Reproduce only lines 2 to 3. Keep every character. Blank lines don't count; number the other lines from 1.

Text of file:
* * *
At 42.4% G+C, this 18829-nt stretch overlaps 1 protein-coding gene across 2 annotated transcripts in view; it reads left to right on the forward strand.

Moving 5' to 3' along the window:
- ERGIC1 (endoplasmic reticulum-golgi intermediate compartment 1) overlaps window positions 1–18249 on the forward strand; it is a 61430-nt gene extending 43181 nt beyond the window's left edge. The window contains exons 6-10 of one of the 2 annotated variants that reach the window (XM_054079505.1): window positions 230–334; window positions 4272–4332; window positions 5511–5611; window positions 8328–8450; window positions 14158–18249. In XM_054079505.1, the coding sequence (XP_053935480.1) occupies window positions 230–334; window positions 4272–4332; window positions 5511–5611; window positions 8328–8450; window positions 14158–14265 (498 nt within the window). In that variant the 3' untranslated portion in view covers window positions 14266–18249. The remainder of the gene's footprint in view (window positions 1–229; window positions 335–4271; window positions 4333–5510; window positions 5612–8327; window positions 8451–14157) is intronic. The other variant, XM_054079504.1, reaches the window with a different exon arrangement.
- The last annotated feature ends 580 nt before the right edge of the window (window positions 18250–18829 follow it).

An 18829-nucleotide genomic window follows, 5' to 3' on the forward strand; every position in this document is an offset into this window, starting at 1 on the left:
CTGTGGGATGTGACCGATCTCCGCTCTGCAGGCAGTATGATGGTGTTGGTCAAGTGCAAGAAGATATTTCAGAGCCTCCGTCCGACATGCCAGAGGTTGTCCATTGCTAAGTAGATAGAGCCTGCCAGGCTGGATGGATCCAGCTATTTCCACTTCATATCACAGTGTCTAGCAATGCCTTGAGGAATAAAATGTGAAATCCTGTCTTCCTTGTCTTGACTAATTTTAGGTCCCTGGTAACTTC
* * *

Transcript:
Moving 5' to 3' along the window:
- ERGIC1 (endoplasmic reticulum-golgi intermediate compartment 1) overlaps window positions 1–18249 on the forward strand; it is a 61430-nt gene extending 43181 nt beyond the window's left edge. The window contains exons 6-10 of one of the 2 annotated variants that reach the window (XM_054079505.1): window positions 230–334; window positions 4272–4332; window positions 5511–5611; window positions 8328–8450; window positions 14158–18249. In XM_054079505.1, the coding sequence (XP_053935480.1) occupies window positions 230–334; window positions 4272–4332; window positions 5511–5611; window positions 8328–8450; window positions 14158–14265 (498 nt within the window). In that variant the 3' untranslated portion in view covers window positions 14266–18249. The remainder of the gene's footprint in view (window positions 1–229; window positions 335–4271; window positions 4333–5510; window positions 5612–8327; window positions 8451–14157) is intronic. The other variant, XM_054079504.1, reaches the window with a different exon arrangement.